[caption id="attachment_866" align="aligncenter" width="509"]Photo via Flickr (aldenchadwick) Photo via Flickr (aldenchadwick)[/caption]

 

Something old, something new, something borrowed, and something blue: That's what many brides include in their special day in order for everything to go according to tradition. What better way is there to incorporate "something blue" into your wedding day than to wear a stunning blue sapphire on your hand, wrist, earlobes, or neck, especially if you are saying your "I do's" during the month of September? If the gorgeous blue stone is good enough for Princess Diana and Catherine, Duchess of Cambridge, then it's good enough for your special day.

The History of the Sapphire

The sapphire has long been a symbol of aristocracy and authenticity. Throughout time, it has been a stone that has adorned many members of royalty and clergy due to its symbolism. Royalty in ancient Greek and Roman times believed that the beautiful blue stone protected them from harm. It was worn by clergy during the Middle Ages because it was the belief at the time that the sapphire symbolized blessings from God. It was also believed that it protected someone from their enemy and evil spirits.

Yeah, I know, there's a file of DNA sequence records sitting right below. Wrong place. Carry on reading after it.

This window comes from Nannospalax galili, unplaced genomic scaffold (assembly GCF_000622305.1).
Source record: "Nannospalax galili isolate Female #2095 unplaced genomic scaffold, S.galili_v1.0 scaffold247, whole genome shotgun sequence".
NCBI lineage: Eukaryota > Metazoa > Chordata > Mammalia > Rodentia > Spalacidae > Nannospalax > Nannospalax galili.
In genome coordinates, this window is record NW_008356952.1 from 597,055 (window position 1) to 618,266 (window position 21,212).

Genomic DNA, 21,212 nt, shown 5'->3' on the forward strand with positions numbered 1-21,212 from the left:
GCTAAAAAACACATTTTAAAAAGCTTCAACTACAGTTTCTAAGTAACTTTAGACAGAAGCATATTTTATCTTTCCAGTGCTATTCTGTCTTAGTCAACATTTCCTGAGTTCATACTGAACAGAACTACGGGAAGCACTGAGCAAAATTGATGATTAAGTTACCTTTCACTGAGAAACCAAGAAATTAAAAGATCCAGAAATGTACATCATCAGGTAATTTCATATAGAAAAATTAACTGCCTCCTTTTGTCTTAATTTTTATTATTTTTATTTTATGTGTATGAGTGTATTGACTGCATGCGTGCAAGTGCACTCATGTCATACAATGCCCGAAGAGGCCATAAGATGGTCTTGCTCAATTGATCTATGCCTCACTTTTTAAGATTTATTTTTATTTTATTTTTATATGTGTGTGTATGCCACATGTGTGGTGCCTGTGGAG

Because of the sapphire's stellar reputation with royalty, it was part of the engagement present to Diana Spencer when Prince Charles asked for her hand in marriage in 1981. This same stone was then passed down to Prince William and given to Kate Middleton as an engagement gift. The two have been happily married now for several years.

The Colors of the Sapphire

The word "sapphire" comes from the Greek sappheiros, and when someone refers to the stone, they are most likely speaking of the blue variety. In most historical references, art, and folklore, the sapphire is most commonly referred to as being blue. The sapphire is a type of corundum and can be found in several different colors besides dark blue. Some of the other colors of sapphires include red (also known as the ruby, which is another type of corundum), orange, yellow, green, light blue, teal, purple, pink, and white. Royal blue sapphires are the most sought-after color of this prized stone, yet darker blue is more common. The padparadscha, which is a pinkish-orange sapphire, is a very valuable and rare stone that can be found in Sri Lanka. It is one of the most valuable forms of the stone.

The Mining of the Sapphire

The sapphire is mined in several different places around the world. The most lucrative sources include Australia, Cambodia, Madagascar, Myanmar, Sri Lanka, Tanzania, Thailand, and Montana in the United States. In the past, the Kashmir Blue sapphire was famously found in Kashmir, a region on the India-Pakistan border. Unfortunately, today, it is not very often that any sapphires are found in this area of the world.

Synthetic sapphires are available, and these stones are much less expensive than genuine stones. They are easily produced in a lab and sold as a cheaper alternative to natural sapphires. The sapphire can be polished and made into all different cuts, and it works well both as the primary stone in a piece and as an accent stone. A sapphire can also be polished into a cabochon and made into a cameo.